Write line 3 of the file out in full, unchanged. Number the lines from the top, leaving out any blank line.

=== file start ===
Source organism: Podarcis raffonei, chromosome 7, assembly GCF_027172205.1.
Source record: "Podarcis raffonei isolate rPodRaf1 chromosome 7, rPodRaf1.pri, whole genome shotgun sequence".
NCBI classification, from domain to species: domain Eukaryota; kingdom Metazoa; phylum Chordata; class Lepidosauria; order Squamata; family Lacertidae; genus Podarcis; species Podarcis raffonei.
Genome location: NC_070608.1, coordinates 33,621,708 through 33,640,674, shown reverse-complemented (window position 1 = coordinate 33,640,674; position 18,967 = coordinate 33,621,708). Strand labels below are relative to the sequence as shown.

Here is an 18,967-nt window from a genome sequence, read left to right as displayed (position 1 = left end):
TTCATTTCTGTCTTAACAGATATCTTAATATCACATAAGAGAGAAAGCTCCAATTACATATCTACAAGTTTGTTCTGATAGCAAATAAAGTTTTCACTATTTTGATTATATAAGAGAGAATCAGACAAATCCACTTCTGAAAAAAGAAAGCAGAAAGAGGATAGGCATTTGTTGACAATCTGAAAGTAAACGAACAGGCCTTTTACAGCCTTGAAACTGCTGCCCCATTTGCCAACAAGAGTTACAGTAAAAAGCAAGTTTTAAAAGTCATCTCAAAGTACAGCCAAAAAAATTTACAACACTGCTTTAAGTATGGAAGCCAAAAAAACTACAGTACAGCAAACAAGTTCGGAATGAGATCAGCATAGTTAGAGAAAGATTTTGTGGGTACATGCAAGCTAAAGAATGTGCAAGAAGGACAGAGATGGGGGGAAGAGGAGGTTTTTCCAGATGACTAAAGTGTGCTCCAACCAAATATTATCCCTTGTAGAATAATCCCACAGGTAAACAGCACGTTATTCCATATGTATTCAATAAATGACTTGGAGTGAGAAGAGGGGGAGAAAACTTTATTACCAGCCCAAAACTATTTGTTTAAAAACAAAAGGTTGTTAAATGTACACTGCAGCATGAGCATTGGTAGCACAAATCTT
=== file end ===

NCBI classification, from domain to species: domain Eukaryota; kingdom Metazoa; phylum Chordata; class Lepidosauria; order Squamata; family Lacertidae; genus Podarcis; species Podarcis raffonei.